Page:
Well, guess what?  In the long run, the returns from public stock investments reflect just that — the distributable amount of earnings that they generate, regardless of what a marginal bidder is willing to pay for them at any point in time.  Stocks aren’t magic, any more than the firms that they represent ownership in.

So… we can puzzle over the current moment and wonder why the market is behaving in a placid, slow-climbing manner.  Or, we can look at the likely inadequacy of asset cash flows versus future demands for those cash flows for retirement, etc.  Personally, I think they are related as I have stated above, but the second view, that asset returns will not be able to fund all planned retirement needs is far more certain, and is one mountain that “the little market that could” cannot climb.

Thus, consider the security of your own plans, and adjust accordingly.  As I commented recently, for older folks with enough assets, maybe it is time to lock in gains.  For others, figure out what adjustments and compromises will need to be made if your assets can’t deliver enough.

Tough stuff, I know.  But better to be realistic about this than to be surprised when funding targets are not reached.

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Recently I read Jonathan Clements’ piece Enough Already.  The basic idea was to encourage older investors who have made gains in the risk assets, typically stocks, though it would apply to high yield bonds and other non-guaranteed investments that are highly correlated with stocks.  His pithy way of phrasing it is:

If I have already won the game, why would I keep playing?

His inspiration for the piece stems from a another piece by William Bernstein [at the WSJ] How to Tell if Your Retirement Nest Egg Is Big Enough.  He asked a question like this (these are my words) back in early 2015, “Why keep taking risk if your performance has been good enough to let you reduce risk and live on the assets, rather than run the possibility of a fall in the market spoiling your ability to retire comfortably?”

Decent question.  If you are young enough, your time horizon is long enough that you can ignore it.  But if you are older, you might want to consider it.

Here’s the problem, though.  What do you reinvest in?  My article How to Invest Carefully for Mom took up some of the problem — if I were reducing exposure to stocks, I would invest in high quality short and long bonds, probably weighted 50/50 to 70/30 in that range.  Examples of tickers that I might consider be MINT and TLT.  Trouble is, you only get a yield of 2% on the mix.  The short bonds help if there is inflation, the long bonds help if there is deflation.  Both remove the risk of the stock market.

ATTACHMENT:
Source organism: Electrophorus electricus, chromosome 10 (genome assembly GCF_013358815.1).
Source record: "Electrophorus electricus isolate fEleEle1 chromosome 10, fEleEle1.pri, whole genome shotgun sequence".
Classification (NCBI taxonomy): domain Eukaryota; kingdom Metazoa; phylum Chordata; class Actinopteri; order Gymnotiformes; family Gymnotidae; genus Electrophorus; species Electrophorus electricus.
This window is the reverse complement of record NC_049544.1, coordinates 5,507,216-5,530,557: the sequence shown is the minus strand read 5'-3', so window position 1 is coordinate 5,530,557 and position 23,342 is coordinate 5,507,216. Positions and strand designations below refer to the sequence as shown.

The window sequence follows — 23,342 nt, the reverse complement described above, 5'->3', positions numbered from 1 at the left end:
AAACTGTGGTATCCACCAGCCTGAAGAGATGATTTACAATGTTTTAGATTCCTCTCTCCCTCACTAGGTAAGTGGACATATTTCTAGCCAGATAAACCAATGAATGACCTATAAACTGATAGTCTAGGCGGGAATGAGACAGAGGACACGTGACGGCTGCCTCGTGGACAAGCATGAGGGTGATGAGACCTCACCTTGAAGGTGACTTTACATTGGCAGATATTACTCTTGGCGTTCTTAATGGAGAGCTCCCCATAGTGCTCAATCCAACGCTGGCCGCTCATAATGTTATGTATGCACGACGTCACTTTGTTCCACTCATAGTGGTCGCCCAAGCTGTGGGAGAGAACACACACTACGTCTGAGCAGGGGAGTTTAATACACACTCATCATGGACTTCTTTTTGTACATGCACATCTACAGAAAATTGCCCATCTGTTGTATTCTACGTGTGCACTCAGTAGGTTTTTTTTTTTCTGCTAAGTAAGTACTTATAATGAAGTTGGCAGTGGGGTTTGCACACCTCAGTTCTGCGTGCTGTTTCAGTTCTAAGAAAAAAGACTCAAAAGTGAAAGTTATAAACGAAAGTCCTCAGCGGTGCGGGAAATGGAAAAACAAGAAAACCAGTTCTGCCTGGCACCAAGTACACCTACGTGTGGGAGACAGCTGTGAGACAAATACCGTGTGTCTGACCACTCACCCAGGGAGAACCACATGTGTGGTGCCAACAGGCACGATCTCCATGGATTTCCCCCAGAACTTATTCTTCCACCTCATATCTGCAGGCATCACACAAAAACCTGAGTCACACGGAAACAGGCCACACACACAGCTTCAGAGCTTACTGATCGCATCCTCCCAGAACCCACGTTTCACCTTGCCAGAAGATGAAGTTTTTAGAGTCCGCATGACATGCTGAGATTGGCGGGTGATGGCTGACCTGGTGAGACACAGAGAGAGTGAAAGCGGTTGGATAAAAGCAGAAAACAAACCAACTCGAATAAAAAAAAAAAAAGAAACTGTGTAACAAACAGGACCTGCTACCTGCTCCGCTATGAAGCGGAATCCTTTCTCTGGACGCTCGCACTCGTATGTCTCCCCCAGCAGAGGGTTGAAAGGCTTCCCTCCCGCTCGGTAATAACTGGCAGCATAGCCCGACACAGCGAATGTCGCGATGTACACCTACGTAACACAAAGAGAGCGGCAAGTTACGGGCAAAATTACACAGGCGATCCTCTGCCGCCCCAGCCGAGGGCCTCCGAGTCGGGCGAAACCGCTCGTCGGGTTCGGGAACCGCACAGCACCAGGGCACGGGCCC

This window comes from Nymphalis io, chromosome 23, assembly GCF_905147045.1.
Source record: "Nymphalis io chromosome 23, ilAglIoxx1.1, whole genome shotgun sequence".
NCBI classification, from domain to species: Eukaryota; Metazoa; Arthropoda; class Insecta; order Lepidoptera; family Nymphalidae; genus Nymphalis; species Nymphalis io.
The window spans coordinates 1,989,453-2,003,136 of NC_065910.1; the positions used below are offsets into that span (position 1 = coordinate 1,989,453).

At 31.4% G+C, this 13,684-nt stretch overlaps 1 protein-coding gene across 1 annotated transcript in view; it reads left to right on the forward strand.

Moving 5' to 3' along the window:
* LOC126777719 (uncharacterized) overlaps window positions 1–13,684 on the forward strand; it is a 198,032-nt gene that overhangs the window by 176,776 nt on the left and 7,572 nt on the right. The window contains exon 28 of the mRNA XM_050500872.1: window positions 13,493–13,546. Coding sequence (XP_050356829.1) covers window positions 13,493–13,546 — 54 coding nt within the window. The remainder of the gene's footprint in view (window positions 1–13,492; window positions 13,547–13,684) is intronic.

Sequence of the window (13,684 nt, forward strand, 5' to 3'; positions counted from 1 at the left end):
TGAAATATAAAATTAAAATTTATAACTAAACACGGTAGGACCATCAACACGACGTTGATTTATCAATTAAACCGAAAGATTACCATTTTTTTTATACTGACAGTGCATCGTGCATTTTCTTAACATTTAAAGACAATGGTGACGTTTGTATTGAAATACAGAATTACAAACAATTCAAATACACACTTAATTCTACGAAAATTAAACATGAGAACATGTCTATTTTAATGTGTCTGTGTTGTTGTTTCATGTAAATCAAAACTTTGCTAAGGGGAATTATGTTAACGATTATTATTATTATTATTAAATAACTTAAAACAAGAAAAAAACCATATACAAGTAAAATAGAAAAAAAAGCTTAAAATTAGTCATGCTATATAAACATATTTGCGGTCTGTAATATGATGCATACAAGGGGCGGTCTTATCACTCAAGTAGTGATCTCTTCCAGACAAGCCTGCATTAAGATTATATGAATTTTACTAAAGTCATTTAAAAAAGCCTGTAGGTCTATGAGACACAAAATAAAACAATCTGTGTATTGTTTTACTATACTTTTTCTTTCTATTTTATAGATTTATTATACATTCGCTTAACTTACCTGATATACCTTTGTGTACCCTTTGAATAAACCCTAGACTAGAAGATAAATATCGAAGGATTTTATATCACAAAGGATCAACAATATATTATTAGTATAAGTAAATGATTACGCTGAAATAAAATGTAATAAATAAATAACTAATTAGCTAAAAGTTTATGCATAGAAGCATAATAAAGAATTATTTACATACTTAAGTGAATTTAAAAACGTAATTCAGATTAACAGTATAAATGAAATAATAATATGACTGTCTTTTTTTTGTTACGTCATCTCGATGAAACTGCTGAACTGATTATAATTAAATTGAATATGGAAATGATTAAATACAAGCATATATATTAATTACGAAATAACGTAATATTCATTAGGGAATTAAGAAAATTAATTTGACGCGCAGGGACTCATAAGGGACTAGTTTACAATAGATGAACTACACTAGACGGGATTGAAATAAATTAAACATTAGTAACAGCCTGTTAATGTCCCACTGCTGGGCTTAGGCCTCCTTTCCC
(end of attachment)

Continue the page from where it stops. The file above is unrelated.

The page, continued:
I’m also happier in running with my mix of international stocks and quality US value investments versus holding the S&P 500, because foreign and value have underperformed for so long, almost feels like 1999, minus the crazed atmosphere.

Now, Clements at the end of the exercise doesn’t want to make any big changes.  He still wants to play on at the ripe old age of 54.  He is concerned that his nest egg isn’t big enough.  Also, he thinks stocks will return 5-6%/year over the long haul (undefined), versus my model that says 2-6%/year over the next ten years.

What would I say?  I would say “do half.”  Whatever the amount you would cut from stocks to move to bonds if you were certain of it, do half of it.  If disaster strikes, you will pat yourself on the back for doing something.  If the market rallies further, you will be glad you didn’t do the whole thing.

What’s that, you say?  What am I doing?  At age 56, I am playing on, but 10-12% higher in the S&P 500, and I will hedge.  At levels like that future market outcomes are poor under almost every historical scenario, and even if the market doesn’t seem nuts in terms of qualitative signals, the amount you leave on the table is piddly over a 10-year horizon.  If I see more genuine nuttiness beyond certain logic-free zones in the market, I could act sooner, but for now, like Jonathan, I play on.

Full disclosure: long MINT and TLT for me and my fixed income clients